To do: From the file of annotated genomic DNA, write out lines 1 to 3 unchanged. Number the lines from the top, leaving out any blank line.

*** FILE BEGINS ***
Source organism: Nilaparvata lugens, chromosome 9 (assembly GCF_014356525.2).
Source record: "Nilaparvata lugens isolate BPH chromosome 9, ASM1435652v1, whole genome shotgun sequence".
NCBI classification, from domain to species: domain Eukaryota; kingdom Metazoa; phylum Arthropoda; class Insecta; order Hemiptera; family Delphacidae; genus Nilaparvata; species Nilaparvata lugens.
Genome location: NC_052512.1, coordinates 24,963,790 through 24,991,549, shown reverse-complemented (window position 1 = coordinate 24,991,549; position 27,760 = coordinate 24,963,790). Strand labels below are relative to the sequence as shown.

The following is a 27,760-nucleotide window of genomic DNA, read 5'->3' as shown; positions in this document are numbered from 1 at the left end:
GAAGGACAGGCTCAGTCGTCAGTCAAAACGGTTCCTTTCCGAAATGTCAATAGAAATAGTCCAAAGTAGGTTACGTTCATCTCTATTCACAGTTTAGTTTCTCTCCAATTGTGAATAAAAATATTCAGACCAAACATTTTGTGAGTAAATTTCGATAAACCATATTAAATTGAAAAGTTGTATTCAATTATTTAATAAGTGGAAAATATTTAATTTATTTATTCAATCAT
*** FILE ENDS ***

Source organism: Nilaparvata lugens, chromosome 9 (assembly GCF_014356525.2).
Source record: "Nilaparvata lugens isolate BPH chromosome 9, ASM1435652v1, whole genome shotgun sequence".
NCBI classification, from domain to species: domain Eukaryota; kingdom Metazoa; phylum Arthropoda; class Insecta; order Hemiptera; family Delphacidae; genus Nilaparvata; species Nilaparvata lugens.